Donald Trump’s campaign chairman, Paul Manafort, acknowledged that “there’s a conflict within the Trump campaign” over the Republican presidential nominee’s hesitation to endorse House Speaker Paul Ryan of Wisconsin for re-election.
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In an interview with The Washington Post on Tuesday, Trump refused to endorse for re-election Republicans who have criticized him, such as Ryan and Sen. John McCain of Arizona. He praised Ryan’s GOP primary opponent, Paul Nehlen, for running “a very good campaign.”
“I’m just not quite there yet,” Trump said of backing Ryan.
Ryan told CNN’s Jake Tapper something similar in May, saying he couldn’t yet support Trump. “I’m just not ready to do that at this point. I’m not there right now,” Ryan said. He endorsed Trump in June.
Trump’s running mate, Indiana Gov. Mike Pence, broke with the real estate mogul by offering his endorsement a day later.
“I strongly support Paul Ryan, strongly endorse his re-election,” Pence said in a phone interview Wednesday on Fox News. “He’s a longtime friend. He’s a strong conservative leader. I believe we need Paul Ryan in leadership.”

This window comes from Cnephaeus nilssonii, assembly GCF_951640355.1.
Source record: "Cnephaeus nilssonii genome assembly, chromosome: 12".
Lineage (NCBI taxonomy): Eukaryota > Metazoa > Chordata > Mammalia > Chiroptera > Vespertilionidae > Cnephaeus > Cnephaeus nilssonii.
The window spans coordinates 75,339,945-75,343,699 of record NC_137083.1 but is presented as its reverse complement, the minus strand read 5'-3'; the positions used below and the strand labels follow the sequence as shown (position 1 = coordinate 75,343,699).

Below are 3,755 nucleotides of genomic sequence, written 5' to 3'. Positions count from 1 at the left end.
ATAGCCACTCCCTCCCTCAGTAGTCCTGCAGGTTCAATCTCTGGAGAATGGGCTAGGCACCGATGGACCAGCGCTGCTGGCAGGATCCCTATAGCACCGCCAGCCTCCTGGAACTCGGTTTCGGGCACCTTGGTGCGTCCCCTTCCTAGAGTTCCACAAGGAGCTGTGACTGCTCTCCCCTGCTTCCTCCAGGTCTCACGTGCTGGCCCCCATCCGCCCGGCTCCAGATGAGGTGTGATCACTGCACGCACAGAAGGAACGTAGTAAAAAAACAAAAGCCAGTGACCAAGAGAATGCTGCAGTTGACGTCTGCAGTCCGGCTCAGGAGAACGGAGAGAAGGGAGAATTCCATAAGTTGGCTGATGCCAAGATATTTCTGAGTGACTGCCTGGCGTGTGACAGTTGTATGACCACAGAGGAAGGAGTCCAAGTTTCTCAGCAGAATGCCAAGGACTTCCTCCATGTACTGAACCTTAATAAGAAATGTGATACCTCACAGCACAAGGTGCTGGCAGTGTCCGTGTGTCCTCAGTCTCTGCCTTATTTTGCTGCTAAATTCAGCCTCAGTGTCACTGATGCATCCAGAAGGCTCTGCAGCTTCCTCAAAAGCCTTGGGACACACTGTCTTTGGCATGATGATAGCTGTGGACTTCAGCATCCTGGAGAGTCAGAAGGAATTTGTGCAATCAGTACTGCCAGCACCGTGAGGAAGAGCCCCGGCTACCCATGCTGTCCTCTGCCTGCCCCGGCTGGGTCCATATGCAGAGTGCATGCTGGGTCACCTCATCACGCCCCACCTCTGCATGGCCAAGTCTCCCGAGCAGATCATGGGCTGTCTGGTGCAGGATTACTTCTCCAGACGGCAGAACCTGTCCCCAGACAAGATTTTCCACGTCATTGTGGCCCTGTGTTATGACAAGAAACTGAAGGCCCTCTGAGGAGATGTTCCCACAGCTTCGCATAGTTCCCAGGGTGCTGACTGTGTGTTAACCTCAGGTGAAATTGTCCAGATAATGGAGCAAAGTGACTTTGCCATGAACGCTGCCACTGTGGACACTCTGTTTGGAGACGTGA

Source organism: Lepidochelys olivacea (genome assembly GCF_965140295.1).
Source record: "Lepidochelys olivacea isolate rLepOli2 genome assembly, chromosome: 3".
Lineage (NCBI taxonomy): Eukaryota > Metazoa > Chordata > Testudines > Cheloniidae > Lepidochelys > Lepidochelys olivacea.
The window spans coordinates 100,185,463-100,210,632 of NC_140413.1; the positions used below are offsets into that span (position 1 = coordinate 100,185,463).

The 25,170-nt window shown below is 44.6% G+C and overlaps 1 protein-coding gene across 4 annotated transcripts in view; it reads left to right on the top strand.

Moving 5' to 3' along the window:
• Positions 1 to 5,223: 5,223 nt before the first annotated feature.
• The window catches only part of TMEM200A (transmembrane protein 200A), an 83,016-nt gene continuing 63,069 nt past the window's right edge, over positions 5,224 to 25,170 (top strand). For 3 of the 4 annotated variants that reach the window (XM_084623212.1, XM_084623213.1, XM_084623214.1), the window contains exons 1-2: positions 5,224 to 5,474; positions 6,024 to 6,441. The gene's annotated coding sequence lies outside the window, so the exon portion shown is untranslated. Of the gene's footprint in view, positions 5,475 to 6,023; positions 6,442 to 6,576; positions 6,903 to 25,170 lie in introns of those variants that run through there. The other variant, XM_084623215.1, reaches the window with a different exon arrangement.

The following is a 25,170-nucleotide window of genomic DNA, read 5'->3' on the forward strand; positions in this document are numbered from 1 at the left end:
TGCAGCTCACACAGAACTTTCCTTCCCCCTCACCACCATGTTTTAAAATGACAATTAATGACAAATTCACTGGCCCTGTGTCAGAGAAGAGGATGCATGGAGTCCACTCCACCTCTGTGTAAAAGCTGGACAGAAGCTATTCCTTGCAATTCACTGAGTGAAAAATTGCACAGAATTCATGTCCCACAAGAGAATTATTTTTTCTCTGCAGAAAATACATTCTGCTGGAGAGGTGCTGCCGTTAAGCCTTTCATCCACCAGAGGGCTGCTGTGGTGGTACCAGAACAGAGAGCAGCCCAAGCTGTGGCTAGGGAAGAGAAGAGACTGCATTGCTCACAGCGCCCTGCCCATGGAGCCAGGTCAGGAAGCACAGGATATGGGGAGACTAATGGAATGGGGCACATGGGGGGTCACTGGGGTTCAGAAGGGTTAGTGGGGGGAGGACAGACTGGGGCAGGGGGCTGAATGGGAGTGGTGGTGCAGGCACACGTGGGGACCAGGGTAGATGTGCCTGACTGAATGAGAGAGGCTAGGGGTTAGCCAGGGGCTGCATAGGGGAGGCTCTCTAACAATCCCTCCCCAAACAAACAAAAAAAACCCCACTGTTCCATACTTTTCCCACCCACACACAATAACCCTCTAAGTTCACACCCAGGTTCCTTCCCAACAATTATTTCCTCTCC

Republican National Committee Chairman Reince Priebus called Trump on Tuesday to express concerns with the presidential candidate’s campaign and how he has handled his feud with the family of a slain Muslim American soldier, according to several party sources familiar with the conversation.
The parents of fallen Army Capt. Humayun Khan, who was killed in Iraq in 2004, were featured at last week’s Democratic National Convention. The father, Khizr Khan, criticized Trump’s anti-Muslim rhetoric and said the billionaire has “sacrificed nothing and no one” for the country.
Trump has come under fire for his response. He said he was “viciously attacked” by the family and questioned why Ghazala Khan, Humayun Khan’s mother, remained silent onstage, suggesting that she wasn’t allowed to speak because she is Muslim.
Although Trump has remained defiant in his latest war of words, telling a Virginia television station that he doesn’t “regret anything,” his campaign chairman said Trump already expressed his support and appreciation for the Khans.
“I think Mr. Trump has paid the respect. It’s just nobody is acknowledging it,” Manafort said on “GMA” this morning. “We quibble over words, but the sentiments are there.”
Some staffers for Trump’s campaign have also voiced their frustration with the White House hopeful, according to sources familiar with the situation. But senior-level Trump campaign sources say that there is “no disunity” in their ranks and that they are “completed focused” on defeating Hillary Clinton in November.
Trump maintains that his campaign is “doing incredibly well” and “it’s never been so well united.”
ABC News’ Jonathan Karl, Rick Klein, John Santucci and Candace Smith contributed to this report.